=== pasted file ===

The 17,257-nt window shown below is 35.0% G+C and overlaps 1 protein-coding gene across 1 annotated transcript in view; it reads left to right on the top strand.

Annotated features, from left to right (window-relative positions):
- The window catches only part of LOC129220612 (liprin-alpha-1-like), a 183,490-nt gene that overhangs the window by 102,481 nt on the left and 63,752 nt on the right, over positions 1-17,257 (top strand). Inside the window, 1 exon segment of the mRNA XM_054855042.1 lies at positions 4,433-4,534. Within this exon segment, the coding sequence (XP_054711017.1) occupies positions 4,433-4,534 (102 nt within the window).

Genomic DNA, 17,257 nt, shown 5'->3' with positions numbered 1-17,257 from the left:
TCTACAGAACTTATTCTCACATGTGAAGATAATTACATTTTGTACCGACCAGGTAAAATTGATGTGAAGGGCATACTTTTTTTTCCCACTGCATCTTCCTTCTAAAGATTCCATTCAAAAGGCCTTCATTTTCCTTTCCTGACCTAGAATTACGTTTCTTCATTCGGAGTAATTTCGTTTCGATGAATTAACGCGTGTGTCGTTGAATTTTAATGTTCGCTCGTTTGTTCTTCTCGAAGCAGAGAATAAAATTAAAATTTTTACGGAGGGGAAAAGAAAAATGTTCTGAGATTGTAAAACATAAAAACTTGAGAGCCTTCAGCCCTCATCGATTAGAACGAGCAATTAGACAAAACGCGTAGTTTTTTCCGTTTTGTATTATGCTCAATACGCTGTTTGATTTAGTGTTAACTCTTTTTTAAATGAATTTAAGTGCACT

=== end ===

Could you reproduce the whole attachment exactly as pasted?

The 17,257-nt window shown below is 35.0% G+C and overlaps 1 protein-coding gene across 1 annotated transcript in view; it reads left to right on the top strand.

Annotated features, from left to right (window-relative positions):
- The window catches only part of LOC129220612 (liprin-alpha-1-like), a 183,490-nt gene that overhangs the window by 102,481 nt on the left and 63,752 nt on the right, over positions 1-17,257 (top strand). Inside the window, 1 exon segment of the mRNA XM_054855042.1 lies at positions 4,433-4,534. Within this exon segment, the coding sequence (XP_054711017.1) occupies positions 4,433-4,534 (102 nt within the window).

Genomic DNA, 17,257 nt, shown 5'->3' with positions numbered 1-17,257 from the left:
TCTACAGAACTTATTCTCACATGTGAAGATAATTACATTTTGTACCGACCAGGTAAAATTGATGTGAAGGGCATACTTTTTTTTCCCACTGCATCTTCCTTCTAAAGATTCCATTCAAAAGGCCTTCATTTTCCTTTCCTGACCTAGAATTACGTTTCTTCATTCGGAGTAATTTCGTTTCGATGAATTAACGCGTGTGTCGTTGAATTTTAATGTTCGCTCGTTTGTTCTTCTCGAAGCAGAGAATAAAATTAAAATTTTTACGGAGGGGAAAAGAAAAATGTTCTGAGATTGTAAAACATAAAAACTTGAGAGCCTTCAGCCCTCATCGATTAGAACGAGCAATTAGACAAAACGCGTAGTTTTTTCCGTTTTGTATTATGCTCAATACGCTGTTTGATTTAGTGTTAACTCTTTTTTAAATGAATTTAAGTGCACT